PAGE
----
After the 2020 killing of George Floyd, Duck allegedly asked two black female employees to lead a “professionalism workshop” for the entire admissions office, a task the former employee said was not included in their job description. It has been described as an emotional burden and an act of performative alliance on the part of Duck.

Several former employees said Duck had an “open-door policy” for people to share their experiences of discrimination in the workplace, but he denied claims of discrimination during the discussions.

One of the former employees claimed that Duck punished them for questioning his decisions.

“JT rewards loyalty to him above all else,” the employee said. “And on the other side of the coin, he punishes what he perceives as disloyalty to him. … There were a number of people who spoke in staff meetings about concerns about various processes – and JT focused on them, including me.”

During a performance review, a process they said affects employee pay, the employee said Duck “blindsided” them after allegedly overriding at least two levels of management to lower their rating.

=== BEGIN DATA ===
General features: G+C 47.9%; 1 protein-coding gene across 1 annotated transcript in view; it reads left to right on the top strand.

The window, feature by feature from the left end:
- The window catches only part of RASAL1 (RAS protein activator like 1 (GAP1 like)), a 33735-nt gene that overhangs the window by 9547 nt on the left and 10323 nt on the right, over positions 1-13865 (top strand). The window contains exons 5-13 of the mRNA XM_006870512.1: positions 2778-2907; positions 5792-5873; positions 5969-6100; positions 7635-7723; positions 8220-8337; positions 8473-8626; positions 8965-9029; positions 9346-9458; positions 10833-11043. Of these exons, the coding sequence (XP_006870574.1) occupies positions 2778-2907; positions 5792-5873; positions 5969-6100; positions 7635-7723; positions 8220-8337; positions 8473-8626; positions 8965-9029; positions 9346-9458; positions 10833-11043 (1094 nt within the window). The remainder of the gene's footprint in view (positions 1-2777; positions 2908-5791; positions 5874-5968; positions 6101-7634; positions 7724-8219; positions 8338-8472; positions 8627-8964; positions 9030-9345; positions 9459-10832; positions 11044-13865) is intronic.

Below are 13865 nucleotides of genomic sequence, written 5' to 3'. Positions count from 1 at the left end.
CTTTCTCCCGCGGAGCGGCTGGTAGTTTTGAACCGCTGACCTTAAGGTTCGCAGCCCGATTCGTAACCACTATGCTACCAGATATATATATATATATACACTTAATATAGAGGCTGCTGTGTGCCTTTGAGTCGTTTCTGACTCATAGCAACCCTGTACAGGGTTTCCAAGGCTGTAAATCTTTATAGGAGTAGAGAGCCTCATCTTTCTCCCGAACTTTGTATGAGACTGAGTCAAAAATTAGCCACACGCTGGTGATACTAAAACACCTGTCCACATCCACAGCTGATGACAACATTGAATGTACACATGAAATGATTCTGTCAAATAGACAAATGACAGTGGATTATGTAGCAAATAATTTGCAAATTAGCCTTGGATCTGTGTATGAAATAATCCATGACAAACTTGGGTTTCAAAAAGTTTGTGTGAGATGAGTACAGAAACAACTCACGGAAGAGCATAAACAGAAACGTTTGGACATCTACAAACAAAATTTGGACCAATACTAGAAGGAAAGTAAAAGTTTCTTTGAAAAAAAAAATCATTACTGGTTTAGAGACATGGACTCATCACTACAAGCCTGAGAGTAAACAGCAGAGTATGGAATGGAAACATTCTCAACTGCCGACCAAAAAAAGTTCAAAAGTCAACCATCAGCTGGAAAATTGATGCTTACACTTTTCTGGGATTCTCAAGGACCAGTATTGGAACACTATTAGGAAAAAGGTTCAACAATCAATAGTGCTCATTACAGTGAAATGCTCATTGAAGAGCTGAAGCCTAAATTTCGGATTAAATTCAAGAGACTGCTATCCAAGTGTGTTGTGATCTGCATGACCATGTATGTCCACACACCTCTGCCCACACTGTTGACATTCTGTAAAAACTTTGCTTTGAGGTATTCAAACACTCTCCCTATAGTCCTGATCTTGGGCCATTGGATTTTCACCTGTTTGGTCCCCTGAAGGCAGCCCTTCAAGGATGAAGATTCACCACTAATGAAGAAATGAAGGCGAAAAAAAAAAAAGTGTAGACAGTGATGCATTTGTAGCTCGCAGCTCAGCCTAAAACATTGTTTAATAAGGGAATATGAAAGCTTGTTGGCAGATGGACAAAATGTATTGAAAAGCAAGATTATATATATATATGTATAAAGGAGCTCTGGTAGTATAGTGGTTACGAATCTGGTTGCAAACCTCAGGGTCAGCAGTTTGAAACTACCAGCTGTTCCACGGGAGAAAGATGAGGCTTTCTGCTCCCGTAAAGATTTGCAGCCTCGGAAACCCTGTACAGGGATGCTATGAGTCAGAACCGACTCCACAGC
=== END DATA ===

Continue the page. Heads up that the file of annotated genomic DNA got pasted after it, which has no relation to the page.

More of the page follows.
The employee claimed that the performance review, which was lower than expected, was punishment for their tone in the meeting.

Another former employee told the Daily that they experienced “a culture of anti-Semitism in the Tufts admissions office.”

According to former employees, Duck asked the admissions staff at a group meeting to hire “more conservative Jews.” But when asked to clarify whether he was referring to politically conservative Jews or members of the conservative Jewish movement, Duck reportedly did not know how to answer the question.

After the meeting, the employee said the rest of the staff was confused about what Duck was thinking. They argued that Duck’s question—and the resulting confusion—created resentment toward Jewish applicants.

Employees say they were overwhelmed while their concerns went unaddressed

Several sources recall feeling overwhelmed when reading apps. One source said they worked 60-hour weeks for several months. Another employee said that at one point the office was “like a mill: we were trying to produce, to meet our expectations, but we were also overloading ourselves.” Another said they “do the work of at least two people.”

“Covid-19 has brought everything into focus — all the stressors, all the demands on people to make sacrifices and put themselves second for the students, when it’s really only benefiting the administration,” said one former employee. “There was a lot of talk about work-life balance, but none of it came structurally. We were asked to do twice as much work in less time.”